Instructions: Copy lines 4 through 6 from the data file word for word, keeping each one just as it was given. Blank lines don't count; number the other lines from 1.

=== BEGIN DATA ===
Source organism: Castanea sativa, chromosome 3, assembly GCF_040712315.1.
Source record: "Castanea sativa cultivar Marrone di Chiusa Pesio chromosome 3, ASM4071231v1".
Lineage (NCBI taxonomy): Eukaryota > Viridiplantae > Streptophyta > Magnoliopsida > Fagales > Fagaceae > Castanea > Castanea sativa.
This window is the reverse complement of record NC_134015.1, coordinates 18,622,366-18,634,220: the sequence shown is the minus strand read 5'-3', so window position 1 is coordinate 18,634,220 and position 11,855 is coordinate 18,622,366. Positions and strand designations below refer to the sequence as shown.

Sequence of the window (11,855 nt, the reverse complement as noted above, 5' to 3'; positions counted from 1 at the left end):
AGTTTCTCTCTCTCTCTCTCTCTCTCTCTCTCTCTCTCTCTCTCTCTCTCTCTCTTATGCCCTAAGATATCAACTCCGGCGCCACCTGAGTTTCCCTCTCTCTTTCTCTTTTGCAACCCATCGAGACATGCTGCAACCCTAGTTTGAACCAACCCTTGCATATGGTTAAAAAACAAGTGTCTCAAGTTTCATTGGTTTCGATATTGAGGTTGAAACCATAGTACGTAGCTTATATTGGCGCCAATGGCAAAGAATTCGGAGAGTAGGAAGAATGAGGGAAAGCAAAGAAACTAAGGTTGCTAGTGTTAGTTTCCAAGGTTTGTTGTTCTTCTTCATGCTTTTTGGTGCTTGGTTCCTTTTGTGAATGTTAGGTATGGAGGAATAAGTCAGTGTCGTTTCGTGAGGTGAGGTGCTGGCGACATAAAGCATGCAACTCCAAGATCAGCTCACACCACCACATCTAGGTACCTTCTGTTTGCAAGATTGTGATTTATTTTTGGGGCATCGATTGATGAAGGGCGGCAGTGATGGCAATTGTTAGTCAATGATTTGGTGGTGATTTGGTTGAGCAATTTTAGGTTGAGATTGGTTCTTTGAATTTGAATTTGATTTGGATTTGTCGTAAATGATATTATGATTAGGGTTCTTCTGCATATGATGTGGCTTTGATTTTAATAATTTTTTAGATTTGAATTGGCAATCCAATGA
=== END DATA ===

This window is the reverse complement of record NC_134015.1, coordinates 18,622,366-18,634,220: the sequence shown is the minus strand read 5'-3', so window position 1 is coordinate 18,634,220 and position 11,855 is coordinate 18,622,366. Positions and strand designations below refer to the sequence as shown.

Sequence of the window (11,855 nt, the reverse complement as noted above, 5' to 3'; positions counted from 1 at the left end):
AGTTTCTCTCTCTCTCTCTCTCTCTCTCTCTCTCTCTCTCTCTCTCTCTCTCTCTTATGCCCTAAGATATCAACTCCGGCGCCACCTGAGTTTCCCTCTCTCTTTCTCTTTTGCAACCCATCGAGACATGCTGCAACCCTAGTTTGAACCAACCCTTGCATATGGTTAAAAAACAAGTGTCTCAAGTTTCATTGGTTTCGATATTGAGGTTGAAACCATAGTACGTAGCTTATATTGGCGCCAATGGCAAAGAATTCGGAGAGTAGGAAGAATGAGGGAAAGCAAAGAAACTAAGGTTGCTAGTGTTAGTTTCCAAGGTTTGTTGTTCTTCTTCATGCTTTTTGGTGCTTGGTTCCTTTTGTGAATGTTAGGTATGGAGGAATAAGTCAGTGTCGTTTCGTGAGGTGAGGTGCTGGCGACATAAAGCATGCAACTCCAAGATCAGCTCACACCACCACATCTAGGTACCTTCTGTTTGCAAGATTGTGATTTATTTTTGGGGCATCGATTGATGAAGGGCGGCAGTGATGGCAATTGTTAGTCAATGATTTGGTGGTGATTTGGTTGAGCAATTTTAGGTTGAGATTGGTTCTTTGAATTTGAATTTGATTTGGATTTGTCGTAAATGATATTATGATTAGGGTTCTTCTGCATATGATGTGGCTTTGATTTTAATAATTTTTTAGATTTGAATTGGCAATCCAATGA